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TEACH YOUNGSTER HOW TO COPE WITH HIS FOOD ALLERGIES

No one understands the ill effects of food allergies or the potentially life-threatening results from consuming one's personal food enemies better than the sufferer. I understand this anxiety because I have had food allergies for more than 20 years. We all know someone who has had a bout with a food allergen; a rash from a king prawn, a bout of nausea after eating sesame seeds or a hospitalization after an acute attack of anaphylactic shock. For chronic sufferers, inspecting our food is a daily act of deliberate vigilance.

I understand the Grand Island boy's situation, and do not intend to minimize it. However, I would suggest that his parents do him a favor and teach him the value of accepting his lot and ways he can be personally responsible so as to minimize the effects of his allergies. Teach him to respect other's dietary choices, ask pointed questions relative to food content, ask for alternatives, explain his allergies, read food-packaging labels and carry an antihistamine or a remedy prescribed by a doctor. People die from food allergies, and preparedness is the best defense.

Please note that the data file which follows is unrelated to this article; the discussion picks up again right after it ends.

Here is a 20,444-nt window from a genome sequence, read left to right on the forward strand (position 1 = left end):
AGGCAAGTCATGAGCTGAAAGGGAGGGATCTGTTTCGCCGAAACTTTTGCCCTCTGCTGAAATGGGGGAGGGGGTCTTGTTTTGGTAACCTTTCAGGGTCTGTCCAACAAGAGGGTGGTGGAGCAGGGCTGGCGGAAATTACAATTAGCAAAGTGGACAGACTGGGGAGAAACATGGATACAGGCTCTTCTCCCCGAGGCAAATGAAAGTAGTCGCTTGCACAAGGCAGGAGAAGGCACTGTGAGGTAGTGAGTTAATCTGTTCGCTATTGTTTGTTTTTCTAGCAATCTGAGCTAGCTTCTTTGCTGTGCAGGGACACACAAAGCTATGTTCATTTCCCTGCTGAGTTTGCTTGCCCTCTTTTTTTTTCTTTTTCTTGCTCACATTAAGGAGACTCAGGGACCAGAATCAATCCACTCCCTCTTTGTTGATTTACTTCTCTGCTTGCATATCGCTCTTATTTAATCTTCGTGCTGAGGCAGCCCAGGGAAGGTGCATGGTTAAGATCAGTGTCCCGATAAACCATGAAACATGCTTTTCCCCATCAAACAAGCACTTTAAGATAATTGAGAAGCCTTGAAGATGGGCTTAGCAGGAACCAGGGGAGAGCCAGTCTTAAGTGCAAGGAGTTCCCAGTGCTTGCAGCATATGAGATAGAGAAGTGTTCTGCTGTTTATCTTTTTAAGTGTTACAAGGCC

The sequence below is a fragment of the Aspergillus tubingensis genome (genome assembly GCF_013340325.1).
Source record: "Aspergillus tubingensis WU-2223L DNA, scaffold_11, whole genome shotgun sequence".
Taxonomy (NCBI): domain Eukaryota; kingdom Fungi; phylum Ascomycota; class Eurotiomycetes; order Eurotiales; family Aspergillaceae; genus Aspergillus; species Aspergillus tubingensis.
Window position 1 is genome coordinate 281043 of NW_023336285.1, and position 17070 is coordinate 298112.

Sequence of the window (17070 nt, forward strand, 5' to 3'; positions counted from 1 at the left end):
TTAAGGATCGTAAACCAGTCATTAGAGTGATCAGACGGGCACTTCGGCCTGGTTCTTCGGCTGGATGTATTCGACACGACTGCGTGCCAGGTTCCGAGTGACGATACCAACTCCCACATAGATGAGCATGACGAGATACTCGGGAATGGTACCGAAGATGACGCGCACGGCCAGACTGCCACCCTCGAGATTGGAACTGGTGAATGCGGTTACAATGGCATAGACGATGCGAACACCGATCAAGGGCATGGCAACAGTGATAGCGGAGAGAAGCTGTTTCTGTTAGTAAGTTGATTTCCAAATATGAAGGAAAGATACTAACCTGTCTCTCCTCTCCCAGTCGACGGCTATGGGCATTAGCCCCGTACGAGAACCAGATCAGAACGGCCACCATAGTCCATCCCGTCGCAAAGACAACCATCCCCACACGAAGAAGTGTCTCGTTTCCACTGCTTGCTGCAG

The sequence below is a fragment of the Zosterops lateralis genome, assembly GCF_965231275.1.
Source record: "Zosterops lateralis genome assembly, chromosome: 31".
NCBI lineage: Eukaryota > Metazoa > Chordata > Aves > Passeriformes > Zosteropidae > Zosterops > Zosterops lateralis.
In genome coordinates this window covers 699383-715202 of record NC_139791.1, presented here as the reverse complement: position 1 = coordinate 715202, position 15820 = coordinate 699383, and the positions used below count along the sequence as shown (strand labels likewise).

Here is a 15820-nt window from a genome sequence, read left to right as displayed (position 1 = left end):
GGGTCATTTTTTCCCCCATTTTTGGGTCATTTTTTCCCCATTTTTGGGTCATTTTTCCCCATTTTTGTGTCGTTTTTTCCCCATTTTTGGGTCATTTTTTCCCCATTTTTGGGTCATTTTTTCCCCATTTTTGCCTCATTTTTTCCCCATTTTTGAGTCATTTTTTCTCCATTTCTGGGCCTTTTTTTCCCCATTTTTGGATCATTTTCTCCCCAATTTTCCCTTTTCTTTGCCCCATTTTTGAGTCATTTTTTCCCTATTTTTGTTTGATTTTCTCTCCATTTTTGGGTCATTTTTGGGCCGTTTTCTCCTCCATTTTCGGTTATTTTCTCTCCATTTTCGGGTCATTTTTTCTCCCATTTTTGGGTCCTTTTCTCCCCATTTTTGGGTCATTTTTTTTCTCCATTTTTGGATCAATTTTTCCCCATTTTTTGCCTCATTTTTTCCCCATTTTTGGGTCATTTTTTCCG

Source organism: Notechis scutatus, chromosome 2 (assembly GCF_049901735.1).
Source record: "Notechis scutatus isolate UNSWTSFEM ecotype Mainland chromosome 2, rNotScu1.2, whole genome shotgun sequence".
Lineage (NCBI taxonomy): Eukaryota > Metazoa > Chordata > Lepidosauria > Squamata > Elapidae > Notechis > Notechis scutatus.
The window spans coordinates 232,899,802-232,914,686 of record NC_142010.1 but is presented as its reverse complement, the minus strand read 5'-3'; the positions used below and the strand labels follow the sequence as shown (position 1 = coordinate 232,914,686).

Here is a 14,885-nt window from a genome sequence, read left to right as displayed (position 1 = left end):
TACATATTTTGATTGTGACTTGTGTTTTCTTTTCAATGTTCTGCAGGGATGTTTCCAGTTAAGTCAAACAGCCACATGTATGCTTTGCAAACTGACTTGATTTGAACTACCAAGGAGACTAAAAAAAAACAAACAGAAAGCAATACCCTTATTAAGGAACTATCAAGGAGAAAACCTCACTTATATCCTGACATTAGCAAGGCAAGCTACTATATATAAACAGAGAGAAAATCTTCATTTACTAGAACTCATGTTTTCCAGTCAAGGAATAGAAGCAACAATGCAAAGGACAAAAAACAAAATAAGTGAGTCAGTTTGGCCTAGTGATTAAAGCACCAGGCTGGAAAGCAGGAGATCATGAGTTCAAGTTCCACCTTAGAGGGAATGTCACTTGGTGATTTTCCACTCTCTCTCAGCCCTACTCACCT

If he is trained to accept and cope with his situation, in the long run he will be in a better position to self-monitor. He will appreciate this approach when he enters into the world filled with a plethora of foods containing nuts. After 20 years, I still find random sesame seeds in places they shouldn't be, such as on the bottom of a plain bagel or baked into the heels of plain bread. It's just that way, and being cognizant is the protection.

Asking the school to eliminate peanut butter from the diets of all children attacks a fundamental American tradition, the peanut-butter-and-jelly sandwich. As we close out the 20th century, I would like to think at least one tradition will be carried into the next millennium unscathed.

Martha Kavanaugh Orchard Park

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